3. For younger students who don’t have much experience or understanding of a personal trainer, try using athletic coach or piano teacher, etc. They will get that analogy.

  4. I have always like the “personal trainer” analogy. I just recently heard about the “Zone of Optimal Confusion” (Google it). This is not something that I would necessarily try to explain to elementary school students, but secondary students, parents, and teachers might like it, as many have heard about the “Zone of Proximal Development”. According to a blog post on Thinking Mathematically, “the act of being confused, working through this confusion, then consolidating the learning effectively is how lasting learning happens!” (see )

    • Thanks Dave. I hadn’t ever heard of that but it does seem very intuitive and fits in well with this metaphor. Thanks for putting it on my radar.

  5. Training wheels on a bicycle. As a parent, when I took the training wheels off, my son was scared he was going to get hurt. I told him that may fall and skin his knee, but he had to try first. He did fall but got right back on and got it on the next try. I also did not have him on a steep hill, but on a flat road. I think as teachers, we need to make sure that we are not giving problems that are overwhelming to students.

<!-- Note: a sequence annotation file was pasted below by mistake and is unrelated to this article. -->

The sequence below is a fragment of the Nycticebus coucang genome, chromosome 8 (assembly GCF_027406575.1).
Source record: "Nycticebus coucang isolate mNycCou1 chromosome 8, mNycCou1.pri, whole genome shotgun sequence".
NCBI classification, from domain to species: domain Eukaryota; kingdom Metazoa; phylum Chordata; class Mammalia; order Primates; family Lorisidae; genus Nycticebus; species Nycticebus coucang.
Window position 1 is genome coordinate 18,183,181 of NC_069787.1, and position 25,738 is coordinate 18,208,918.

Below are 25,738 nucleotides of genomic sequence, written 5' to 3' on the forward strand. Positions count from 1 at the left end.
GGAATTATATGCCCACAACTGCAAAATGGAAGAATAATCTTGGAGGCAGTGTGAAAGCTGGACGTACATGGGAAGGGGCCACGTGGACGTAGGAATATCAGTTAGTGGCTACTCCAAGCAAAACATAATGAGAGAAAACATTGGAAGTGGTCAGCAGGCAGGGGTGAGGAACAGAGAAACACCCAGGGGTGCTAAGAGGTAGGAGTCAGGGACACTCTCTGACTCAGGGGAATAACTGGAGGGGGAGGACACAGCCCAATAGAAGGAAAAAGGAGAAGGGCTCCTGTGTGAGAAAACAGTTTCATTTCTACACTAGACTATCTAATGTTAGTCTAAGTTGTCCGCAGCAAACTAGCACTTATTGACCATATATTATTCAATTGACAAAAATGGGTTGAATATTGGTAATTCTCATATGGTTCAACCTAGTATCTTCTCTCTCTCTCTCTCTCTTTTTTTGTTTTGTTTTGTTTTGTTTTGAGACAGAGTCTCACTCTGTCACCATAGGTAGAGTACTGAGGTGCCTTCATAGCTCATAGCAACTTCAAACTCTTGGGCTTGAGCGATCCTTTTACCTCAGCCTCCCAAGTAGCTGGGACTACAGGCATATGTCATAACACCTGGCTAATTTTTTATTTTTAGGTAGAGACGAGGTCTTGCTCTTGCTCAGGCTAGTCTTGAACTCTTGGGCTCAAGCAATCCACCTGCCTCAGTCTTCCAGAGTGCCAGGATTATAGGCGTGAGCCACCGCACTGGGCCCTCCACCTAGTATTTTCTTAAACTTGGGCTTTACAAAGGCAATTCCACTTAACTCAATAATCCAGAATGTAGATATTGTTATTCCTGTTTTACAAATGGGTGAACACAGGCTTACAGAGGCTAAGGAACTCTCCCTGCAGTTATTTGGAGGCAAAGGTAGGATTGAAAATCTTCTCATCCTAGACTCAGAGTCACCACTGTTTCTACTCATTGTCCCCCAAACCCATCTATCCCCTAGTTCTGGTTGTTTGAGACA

6. During partner or independent practice, I often will have students optionally track as I model (less questioning strategies and more deliberate than my lesson) 1-2 more problems post lesson, and if not…they can continue on and check their work when I finish. I am surprised by how accurately students make the decision to opt out or not depending on current level of understanding. When I first tried this, I expected it to fall flat but was pleasantly surprised. This seems very related to your overarching idea here.

    • Thanks Jack. Anything we can do to help meet students where they’re at and with their needs is worth considering.

  7. I had a professor in college that spent the entire first day talking about all the ways to study a bicycle. He knew how to put one together from scratch. He knew the history of the development of the bicycle. He knew all the different types of bicycles and how they differ. He knew all the physics, aerodynamics and other sciences that model bicycles and how they work. You get the picture. Then he said he didn’t know how to ride a bike because he’d never been on a bike. His point was you don’t learn by observing. You learn by doing. I tell this story to my 6th graders. I add that when you’re learning to ride, you fall and get banged up a bit…a bloody knee, road burn, etc. Learning new concepts in math is that way too. But as you get more practice, riding a bike becomes second nature. You don’t have to think so hard about how to do it. Math concepts are the same. They get the analogy! They understand when I say, “get on the bike!” We have a poster in our room of a man on a bike and I put Dr. Neuberger’s face (with permission) on it. I just point.